More Federal Racism

I wrote a bit ago about racism in our Federal government.  Here’s another example, this time in the milieu of a Federal court reaching deep inside a State to overrule the vote of the people of a local community.  All in the name of racial preference.

It seems that the voters of Kinston, NC, via a 2008 plebiscite, had decided that, rather than bearing the costs of primaries and to reduce burdens imposed by their existing electoral system on third party and unaffiliated candidates, they’d alter their city charter to provide for a nonpartisan election system, one in which anyone would be able to run for local political office, and no candidate would be required, a priori, to have a party affiliation or a potful of petition signatures to find a place on  the ballot.

But no.  The illustrious Federal Attorney General Eric Holder objected on the basis that

…elimination of party affiliation on the ballot will likely reduce the ability of blacks to elect candidates of choice.

In a decision filed just a few days ago via LaRoque v. Holder, 755 F. Supp. 2d 156, Federal District Judge John D. Bates, actually upheld Holder’s objection and ruled that the good people of Kinston may not speak for themselves; their decision does not count because the Federal government knows better.  A copy of Judge Bates’ ruling can be found here.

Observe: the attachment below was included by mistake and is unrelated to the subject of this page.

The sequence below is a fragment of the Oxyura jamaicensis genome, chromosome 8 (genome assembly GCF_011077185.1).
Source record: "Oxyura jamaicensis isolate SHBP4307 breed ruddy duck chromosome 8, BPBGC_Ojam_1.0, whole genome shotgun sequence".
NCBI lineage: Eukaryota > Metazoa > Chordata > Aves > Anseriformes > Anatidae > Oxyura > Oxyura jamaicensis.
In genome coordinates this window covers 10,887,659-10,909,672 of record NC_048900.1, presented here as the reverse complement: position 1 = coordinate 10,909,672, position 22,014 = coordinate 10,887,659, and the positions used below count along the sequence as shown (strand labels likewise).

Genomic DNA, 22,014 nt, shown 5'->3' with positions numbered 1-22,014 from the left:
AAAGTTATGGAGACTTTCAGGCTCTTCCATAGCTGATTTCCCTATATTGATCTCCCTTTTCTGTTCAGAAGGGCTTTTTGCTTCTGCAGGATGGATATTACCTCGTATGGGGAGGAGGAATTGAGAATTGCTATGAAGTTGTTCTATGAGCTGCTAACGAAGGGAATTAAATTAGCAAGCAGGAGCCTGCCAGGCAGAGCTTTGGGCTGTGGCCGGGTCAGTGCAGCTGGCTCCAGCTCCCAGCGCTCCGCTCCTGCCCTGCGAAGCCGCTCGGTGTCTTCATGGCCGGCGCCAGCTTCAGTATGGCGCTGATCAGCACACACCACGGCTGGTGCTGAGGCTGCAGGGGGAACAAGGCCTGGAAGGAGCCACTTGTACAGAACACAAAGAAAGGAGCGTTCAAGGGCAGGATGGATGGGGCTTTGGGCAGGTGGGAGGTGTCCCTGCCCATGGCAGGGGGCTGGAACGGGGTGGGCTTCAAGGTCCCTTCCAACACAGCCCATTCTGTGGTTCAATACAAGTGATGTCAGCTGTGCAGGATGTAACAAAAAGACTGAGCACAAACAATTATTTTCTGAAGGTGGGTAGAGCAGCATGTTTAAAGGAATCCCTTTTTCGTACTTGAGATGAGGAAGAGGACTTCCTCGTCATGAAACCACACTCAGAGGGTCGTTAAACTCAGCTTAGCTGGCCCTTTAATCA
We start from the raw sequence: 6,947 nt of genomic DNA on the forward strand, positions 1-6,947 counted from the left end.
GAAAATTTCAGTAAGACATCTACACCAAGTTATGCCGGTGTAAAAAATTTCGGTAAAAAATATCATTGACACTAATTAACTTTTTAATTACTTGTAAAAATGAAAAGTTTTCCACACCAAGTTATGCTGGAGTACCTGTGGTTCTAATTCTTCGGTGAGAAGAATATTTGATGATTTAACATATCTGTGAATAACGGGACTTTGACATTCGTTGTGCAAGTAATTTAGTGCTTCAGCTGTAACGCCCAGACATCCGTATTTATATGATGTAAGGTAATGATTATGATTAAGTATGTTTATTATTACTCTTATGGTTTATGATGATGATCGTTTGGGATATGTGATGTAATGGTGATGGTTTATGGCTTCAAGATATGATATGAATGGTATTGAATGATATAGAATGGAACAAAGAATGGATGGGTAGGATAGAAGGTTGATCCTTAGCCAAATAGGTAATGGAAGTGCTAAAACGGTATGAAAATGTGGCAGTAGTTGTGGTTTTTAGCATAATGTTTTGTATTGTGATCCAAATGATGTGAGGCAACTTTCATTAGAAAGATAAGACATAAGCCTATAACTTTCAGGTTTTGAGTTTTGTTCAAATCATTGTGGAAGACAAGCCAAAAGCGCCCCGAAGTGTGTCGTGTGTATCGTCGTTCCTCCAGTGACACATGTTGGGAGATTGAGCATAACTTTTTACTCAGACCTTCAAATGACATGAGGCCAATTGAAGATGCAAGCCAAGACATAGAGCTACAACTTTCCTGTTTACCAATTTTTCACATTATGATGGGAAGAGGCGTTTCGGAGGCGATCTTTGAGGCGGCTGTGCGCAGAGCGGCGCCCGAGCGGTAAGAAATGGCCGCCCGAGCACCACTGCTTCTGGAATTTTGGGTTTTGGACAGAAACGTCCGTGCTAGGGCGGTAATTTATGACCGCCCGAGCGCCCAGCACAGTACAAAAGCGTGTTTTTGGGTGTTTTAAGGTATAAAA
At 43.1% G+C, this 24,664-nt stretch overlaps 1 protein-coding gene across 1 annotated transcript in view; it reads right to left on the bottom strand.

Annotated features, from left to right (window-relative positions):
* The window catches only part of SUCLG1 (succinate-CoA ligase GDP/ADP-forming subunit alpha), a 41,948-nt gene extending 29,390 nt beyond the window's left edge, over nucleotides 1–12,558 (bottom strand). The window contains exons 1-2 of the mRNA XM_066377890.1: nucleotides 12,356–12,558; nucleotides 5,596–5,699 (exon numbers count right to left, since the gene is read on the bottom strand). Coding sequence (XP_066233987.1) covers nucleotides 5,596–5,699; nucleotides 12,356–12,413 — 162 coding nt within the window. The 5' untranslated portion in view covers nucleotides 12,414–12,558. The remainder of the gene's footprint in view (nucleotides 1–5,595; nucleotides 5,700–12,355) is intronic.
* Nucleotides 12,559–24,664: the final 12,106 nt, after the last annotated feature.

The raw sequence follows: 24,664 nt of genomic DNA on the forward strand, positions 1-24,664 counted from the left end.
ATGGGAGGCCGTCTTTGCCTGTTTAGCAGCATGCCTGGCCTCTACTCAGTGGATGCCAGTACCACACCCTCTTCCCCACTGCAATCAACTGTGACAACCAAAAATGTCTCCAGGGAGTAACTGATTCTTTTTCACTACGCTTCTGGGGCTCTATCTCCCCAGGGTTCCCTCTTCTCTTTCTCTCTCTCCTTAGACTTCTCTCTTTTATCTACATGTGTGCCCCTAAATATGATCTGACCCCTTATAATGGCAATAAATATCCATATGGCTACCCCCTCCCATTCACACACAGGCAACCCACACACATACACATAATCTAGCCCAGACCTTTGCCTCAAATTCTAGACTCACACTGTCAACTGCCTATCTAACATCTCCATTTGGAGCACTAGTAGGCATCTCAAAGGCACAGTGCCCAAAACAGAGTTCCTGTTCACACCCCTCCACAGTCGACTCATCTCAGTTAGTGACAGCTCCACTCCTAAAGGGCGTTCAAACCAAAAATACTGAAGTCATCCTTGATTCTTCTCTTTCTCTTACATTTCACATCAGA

The basis of the Bates’ and Holder’s Progressives Know Better position?  It’s that asserted inability “of blacks to elect candidates of choice” without knowing party affiliations.  These worthies think American blacks a) are stereotyped into voting Democratic preferentially, b) are too lazy to find out who the candidates are without a party logo, and c) are simply too stupid to know what to do without someone telling them.

This is another example of the racism of low expectations.  And of the very stereotyping against which so many anti-racism organizations object.  Yet it’s the only way for a failed government to preserve its power: keep Americans properly on the plantation.

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